Like Christian Rome when the ruling class converted so too did the people, but this would not come until after the Han rule. The wealthy realized they could not only sink their money into temples for the purposes of tax shelters, but according to their interpretations of the sutras, they could buy their way to salvation doing good works like building temples & shrines. This idea would be shattered with the story of an Indian missionary named Bodhidharma who admonishes an emperor for such deeds in the Northern Wei Dynasty. For the more serious minded, Daoism required long yogic practices over years in seclusion to achieve Oneness with the Void in this lifetime, however Buddhism was far easier for the common people to practice. Temples began appearing all over the country and like everything that came to China was enveloped & made uniquely its own. Paintings, statues and stupas became singularly Chinese; for example the pagoda is the Chinese version of the Indian stupa.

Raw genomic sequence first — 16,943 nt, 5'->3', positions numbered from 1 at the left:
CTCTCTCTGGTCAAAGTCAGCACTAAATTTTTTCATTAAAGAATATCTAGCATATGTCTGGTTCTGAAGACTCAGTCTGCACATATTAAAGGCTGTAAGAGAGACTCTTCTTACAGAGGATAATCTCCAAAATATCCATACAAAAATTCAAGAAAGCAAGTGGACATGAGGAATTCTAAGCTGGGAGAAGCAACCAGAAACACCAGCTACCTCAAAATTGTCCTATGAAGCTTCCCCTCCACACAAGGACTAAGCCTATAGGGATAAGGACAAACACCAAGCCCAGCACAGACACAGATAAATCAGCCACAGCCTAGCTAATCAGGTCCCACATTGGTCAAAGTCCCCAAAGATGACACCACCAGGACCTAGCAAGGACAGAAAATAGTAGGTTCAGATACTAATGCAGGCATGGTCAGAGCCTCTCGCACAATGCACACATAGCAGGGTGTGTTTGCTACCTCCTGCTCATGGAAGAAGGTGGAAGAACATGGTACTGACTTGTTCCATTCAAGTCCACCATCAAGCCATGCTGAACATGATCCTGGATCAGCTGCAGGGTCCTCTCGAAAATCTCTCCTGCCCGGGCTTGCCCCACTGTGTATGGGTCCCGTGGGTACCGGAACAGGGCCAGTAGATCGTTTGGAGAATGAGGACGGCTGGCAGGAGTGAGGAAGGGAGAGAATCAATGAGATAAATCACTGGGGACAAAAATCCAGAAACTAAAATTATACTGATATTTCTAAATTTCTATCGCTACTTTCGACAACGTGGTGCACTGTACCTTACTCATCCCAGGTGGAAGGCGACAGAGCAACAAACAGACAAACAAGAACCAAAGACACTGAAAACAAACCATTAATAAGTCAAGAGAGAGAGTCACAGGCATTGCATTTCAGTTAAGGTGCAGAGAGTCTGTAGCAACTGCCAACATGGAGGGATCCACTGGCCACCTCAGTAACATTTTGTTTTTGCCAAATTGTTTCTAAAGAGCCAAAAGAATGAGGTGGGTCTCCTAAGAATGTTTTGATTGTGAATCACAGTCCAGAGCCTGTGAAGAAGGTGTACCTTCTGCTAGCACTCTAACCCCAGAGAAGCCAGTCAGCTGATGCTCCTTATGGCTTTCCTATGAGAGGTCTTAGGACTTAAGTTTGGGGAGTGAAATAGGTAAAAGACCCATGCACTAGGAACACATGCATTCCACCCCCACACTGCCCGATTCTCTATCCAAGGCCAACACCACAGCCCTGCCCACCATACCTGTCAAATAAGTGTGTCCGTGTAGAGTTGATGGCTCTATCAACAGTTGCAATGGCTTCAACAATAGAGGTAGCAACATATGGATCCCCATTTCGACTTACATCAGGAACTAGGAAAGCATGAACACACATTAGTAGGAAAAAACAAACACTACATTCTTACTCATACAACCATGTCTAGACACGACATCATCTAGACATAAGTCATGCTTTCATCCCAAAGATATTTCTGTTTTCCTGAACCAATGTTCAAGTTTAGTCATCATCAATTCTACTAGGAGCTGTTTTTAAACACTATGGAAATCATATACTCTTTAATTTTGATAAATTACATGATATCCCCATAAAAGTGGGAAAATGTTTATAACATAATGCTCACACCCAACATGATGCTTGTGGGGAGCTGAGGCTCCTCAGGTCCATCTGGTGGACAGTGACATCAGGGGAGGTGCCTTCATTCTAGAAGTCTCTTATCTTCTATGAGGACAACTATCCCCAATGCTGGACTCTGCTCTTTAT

It was at the time of the Tang Dynasty that fencing hit its zenith, the jian we know today came to being. Chang'an was an exciting place, the capital city was rivaled only by the likes of Baghdad and Constantinople. There was an influx of foreigners along the Silk Road all pouring into the capital, as it was the gateway to China. Arabs had traded with China along the Silk Road since before the Prophet Mohammed, in 650 C.E. Saad ibn Abi Waqqas brought Islam to the Middle Kingdom. The Emperor respected the teachings of Islam, comparing them to Confucius, & allowed the first mosque to be built in his capital. China was the most literary society in the world, for printing was developed in the country about the same time. The great Daoist poet Li Bai (Li Po) resided in Chang'an when not hiring himself out as mercenary or bodyguard along the Silk Road. Li Bai spoke several languages including Turkish, was known not only as master poet and swordsman but drunkard; China's greatest poet died falling drunk into a river trying to catch the beautiful reflection of the moon. Aside from professional soldiers nobility were the only class allowed to practice warrior arts, as with the Knights of Britain, a gentleman of the Tang dynasty was a scholar, poet, and swordsman.